This view is also supported by our investors, who are demanding a higher standard. Frankly, the companies that do not implement a sound environmental, social and governance (ESG) strategy will be left behind.
I must also stress that it’s not just about the ‘E’ or the ‘S’, but also the ‘G’ - governance. As I have said before, trust, transparency and authenticity are paramount.
If you don’t have these, investors will not invest with you.
The Global Financial Crisis. Investa found itself highly leveraged with falling asset values and the banks knocking on the door. It was a very confronting situation.
We were upfront, honest and transparent about what we could do and the next five years became a bank workout. We got there in the end and I believe our success was off the back of this authenticity.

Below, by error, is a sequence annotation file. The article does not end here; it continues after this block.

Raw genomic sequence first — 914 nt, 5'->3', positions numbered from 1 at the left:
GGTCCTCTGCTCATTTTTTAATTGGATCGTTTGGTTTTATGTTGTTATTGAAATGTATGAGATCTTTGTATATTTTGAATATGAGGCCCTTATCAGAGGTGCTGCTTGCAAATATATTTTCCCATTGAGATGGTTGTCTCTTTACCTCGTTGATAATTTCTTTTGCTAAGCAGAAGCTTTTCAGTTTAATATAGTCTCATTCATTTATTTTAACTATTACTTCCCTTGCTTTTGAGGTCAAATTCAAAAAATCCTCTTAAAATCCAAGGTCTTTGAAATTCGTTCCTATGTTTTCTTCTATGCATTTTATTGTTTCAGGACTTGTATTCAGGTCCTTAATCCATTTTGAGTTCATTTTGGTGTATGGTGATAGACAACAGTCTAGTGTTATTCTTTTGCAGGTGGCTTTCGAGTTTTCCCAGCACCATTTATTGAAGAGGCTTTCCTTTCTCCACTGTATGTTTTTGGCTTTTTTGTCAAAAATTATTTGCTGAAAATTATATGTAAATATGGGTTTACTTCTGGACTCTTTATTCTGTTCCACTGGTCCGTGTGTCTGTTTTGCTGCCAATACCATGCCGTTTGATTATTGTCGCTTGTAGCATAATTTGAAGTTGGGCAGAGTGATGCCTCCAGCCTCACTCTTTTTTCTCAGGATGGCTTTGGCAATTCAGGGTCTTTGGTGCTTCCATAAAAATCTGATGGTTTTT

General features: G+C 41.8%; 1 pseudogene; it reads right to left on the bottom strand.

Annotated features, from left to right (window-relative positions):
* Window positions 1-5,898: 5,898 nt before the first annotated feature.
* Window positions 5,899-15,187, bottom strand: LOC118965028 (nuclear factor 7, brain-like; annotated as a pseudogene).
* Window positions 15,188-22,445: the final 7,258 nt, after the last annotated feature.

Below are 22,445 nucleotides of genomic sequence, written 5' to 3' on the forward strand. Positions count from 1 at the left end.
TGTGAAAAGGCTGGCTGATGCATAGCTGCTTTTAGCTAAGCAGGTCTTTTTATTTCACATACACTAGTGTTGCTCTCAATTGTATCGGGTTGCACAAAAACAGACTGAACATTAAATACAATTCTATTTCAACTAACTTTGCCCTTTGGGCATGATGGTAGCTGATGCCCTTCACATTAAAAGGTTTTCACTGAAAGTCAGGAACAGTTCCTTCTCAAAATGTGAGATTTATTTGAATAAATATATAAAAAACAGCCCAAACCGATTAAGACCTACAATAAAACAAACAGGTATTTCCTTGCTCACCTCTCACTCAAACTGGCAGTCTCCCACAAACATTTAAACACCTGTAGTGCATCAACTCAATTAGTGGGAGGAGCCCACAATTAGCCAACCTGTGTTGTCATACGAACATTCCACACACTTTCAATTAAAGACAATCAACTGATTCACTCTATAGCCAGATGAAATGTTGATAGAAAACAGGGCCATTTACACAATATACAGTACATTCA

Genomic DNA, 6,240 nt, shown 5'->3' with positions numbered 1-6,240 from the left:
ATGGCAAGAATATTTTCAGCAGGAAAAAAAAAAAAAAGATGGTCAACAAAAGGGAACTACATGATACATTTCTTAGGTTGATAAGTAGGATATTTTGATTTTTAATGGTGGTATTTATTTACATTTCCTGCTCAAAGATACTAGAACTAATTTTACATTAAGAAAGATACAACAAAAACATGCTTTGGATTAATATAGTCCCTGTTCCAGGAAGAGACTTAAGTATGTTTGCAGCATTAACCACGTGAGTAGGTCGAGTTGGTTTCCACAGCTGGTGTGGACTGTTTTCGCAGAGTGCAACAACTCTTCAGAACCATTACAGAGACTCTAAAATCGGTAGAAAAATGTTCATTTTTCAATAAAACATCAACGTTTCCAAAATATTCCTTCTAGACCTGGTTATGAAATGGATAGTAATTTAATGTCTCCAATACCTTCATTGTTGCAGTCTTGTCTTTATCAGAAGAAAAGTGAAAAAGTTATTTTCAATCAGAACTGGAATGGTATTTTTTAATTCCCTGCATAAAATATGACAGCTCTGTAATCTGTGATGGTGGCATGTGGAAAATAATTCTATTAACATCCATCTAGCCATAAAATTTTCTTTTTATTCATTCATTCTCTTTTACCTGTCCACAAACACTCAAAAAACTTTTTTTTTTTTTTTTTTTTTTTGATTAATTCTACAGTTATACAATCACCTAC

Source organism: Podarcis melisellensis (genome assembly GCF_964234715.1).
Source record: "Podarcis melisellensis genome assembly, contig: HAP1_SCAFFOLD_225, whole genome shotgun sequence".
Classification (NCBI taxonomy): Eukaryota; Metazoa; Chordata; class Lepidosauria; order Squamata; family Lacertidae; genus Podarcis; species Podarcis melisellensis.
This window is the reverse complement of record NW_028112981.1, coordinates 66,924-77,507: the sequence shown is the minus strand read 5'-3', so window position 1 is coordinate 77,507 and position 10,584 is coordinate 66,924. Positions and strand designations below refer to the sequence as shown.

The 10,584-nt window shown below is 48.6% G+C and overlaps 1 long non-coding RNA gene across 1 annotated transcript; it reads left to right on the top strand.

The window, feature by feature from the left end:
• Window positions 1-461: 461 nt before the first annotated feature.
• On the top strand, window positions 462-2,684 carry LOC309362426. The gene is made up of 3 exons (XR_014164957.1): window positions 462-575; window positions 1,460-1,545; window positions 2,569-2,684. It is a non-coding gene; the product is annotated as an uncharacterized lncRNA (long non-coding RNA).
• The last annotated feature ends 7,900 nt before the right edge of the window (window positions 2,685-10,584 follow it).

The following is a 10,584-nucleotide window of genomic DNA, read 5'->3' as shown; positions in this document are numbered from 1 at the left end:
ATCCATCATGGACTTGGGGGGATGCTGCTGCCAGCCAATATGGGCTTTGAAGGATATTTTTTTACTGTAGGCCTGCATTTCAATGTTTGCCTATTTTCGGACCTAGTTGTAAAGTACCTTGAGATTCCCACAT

I enjoy being part of a team. As CEO, a certain amount of decision-making comes with the role, but I don’t have the answer to every single question. That’s why I see myself very much as a team leader, with the emphasis on ‘team’. This allows me to interact with people, talk through issues and appreciate different perspectives.
Quite simply, I would like Cromwell to articulate a clear strategy and then be known for successfully doing exactly what we say we will do. Ultimately, that’s what builds your brand and reputation with the market, investors and capital partners.
Outside of work my focus is family. I believe in work-life balance and keep weekends free for both my immediate and extended family. I have two teenage boys so that means a lot of activity! We typically spend our free time in and around the water, on the beach, swimming, sailing, and surfing.
Apart from that, I’m a rugby tragic and will watch any union or league match, anywhere, anytime!